It Rains on Our Love
June 29, 2019
This week I watched Bergman’s It Rains on Our Love (1946). It’s a twisting tale of a lowly, desperate pair who meet in a train station and, though a series of rather reckless choices, wind up making a go of a relationship.
It’s an eclectic mix—they get caught in the rain, break into a cabin, end up renting the cabin, and befriending some very odd characters—but it does manage to tie up the many loose plots with Bergman’s characteristic aplomb and affect by the end. It is both social realist and magical realist, presenting the hopeless prospects of the well-intentioned poor alongside a somewhat flimsy deux ex machina, foreshadowed none-too-subtly from its first scene.
The leads, Barbro Kollberg and Birger Malmsten, are not immediately recognisable as Bergman regulars, though the latter was in The Silence (1963). I have seen a few others Malmsten was in, including Prison (1949), Thirst (1949), Summer Interlude (1951), and Waiting Women (1952), though I couldn’t recall his face from those. More noticeably It Rains features a shockingly young Gunnar Björnstrand as a petty bureaucrat.
What was most interesting to me was to see how quickly Bergman improved. Nine years after It Rains on Our Love he made Dreams, which I think is quite underrated, as well as the excellent Smiles of a Summer Night.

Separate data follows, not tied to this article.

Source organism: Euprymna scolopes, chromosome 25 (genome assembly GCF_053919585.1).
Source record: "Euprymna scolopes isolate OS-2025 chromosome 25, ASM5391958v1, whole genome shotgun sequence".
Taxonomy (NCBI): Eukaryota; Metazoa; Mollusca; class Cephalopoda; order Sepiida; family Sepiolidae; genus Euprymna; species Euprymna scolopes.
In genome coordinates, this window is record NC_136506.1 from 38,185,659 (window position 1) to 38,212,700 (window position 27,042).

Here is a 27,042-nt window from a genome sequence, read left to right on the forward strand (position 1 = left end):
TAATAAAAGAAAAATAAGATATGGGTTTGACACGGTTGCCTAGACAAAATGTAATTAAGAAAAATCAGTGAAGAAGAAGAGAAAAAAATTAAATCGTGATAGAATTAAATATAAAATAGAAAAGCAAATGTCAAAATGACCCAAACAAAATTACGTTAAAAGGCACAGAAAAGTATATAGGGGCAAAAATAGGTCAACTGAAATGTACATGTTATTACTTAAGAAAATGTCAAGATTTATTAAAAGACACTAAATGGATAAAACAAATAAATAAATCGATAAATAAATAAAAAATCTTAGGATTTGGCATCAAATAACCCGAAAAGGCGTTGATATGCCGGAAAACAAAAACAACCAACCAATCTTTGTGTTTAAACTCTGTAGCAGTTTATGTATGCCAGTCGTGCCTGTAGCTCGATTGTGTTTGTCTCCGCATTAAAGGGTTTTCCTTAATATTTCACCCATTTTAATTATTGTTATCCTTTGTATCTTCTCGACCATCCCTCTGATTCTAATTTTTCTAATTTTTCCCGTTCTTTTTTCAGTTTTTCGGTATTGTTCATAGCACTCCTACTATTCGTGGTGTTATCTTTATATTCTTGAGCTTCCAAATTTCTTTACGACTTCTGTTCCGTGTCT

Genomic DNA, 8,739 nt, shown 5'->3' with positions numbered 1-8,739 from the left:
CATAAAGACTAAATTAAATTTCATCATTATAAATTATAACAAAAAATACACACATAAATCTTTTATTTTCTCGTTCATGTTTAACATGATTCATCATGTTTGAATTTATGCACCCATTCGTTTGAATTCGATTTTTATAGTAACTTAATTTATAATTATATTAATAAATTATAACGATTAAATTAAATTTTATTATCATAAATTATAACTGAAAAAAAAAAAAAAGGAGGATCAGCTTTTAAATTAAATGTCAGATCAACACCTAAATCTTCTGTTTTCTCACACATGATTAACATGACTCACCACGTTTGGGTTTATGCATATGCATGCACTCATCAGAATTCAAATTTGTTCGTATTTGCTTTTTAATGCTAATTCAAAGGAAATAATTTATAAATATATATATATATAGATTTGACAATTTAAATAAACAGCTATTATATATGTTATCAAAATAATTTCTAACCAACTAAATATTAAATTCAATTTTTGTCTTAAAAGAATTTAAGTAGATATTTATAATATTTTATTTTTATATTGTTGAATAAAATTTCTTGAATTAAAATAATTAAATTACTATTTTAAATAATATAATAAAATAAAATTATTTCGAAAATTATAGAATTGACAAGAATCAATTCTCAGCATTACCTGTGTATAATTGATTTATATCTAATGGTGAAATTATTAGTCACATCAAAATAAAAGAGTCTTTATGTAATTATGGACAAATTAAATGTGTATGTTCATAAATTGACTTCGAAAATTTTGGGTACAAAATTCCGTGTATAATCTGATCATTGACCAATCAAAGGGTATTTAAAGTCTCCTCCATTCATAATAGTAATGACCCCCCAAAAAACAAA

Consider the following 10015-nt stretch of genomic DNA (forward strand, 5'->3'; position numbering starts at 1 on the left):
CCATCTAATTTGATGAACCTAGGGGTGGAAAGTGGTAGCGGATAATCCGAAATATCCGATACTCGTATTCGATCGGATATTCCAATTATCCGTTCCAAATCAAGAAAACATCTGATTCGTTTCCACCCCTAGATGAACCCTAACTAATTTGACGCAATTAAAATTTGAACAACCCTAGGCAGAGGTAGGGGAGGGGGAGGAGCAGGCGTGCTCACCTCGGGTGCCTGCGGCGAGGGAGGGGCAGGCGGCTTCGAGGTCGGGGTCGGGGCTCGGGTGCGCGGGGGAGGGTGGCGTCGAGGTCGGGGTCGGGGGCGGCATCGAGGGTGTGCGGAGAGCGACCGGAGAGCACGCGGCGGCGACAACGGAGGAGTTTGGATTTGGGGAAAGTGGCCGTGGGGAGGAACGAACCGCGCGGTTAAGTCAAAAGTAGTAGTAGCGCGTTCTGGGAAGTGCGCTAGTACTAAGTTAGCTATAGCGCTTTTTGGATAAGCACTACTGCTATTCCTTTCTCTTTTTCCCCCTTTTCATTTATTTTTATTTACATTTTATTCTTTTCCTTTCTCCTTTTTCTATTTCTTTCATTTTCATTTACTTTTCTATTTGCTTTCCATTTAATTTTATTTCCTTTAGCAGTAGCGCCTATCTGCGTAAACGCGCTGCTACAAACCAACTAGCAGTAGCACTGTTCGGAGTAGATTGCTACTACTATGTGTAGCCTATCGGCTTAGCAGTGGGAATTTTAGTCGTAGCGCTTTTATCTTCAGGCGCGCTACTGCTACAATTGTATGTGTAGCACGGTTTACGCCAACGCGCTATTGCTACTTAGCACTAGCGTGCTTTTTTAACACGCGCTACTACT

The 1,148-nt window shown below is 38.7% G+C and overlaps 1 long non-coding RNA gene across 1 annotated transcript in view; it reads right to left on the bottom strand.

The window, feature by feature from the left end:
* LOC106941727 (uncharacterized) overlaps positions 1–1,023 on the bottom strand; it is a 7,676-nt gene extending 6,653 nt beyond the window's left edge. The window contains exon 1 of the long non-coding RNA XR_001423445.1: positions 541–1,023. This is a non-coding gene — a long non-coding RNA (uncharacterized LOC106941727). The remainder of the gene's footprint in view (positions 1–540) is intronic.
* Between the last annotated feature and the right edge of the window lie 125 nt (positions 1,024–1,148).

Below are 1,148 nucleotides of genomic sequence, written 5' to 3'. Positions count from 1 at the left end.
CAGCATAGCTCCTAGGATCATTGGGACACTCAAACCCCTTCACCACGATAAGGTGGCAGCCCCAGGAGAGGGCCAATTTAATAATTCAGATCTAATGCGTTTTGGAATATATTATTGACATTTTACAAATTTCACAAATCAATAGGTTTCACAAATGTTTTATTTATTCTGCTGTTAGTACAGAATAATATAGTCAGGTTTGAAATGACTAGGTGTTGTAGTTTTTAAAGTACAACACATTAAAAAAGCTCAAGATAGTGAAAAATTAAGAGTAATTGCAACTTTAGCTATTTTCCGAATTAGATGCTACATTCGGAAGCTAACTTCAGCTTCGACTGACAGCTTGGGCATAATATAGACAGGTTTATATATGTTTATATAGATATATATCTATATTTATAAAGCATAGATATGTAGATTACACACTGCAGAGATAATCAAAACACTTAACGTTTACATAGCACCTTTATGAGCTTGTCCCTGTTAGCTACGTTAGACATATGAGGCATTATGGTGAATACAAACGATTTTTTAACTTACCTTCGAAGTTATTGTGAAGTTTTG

Only two years after that, he made both The Seventh Seal and Wild Strawberries. That one year—1957—was insane enough that quite a good documentary was recently made about it, called, in something of an understatement, Bergman: A Year in a Life (2018) (trailer).
The difference between It Rains on Our Love (1946) and Smiles of a Summer Night (1955) suggests a steady improvement over nearly a decade. But to ascend from that to Wild Strawberries (1957) in just two years represents a jump of dizzying height. It somehow does not give the impression that slow and steady wins the race, but that sustained serious ambition can produce something like a pressure cooker from which anything might burst.
This view of Bergman’s trajectory may well be biased. And yet it would be difficult to argue that one ought not to try on the basis of such biases.
The documentary makes it clear that Bergman’s approach was largely pathological; the people alive today who knew him then still seem traumatised by those times. Yet how many failures, either in Bergman’s own life, or in the endeavours of artists more broadly, might we endure to retain his masterpieces?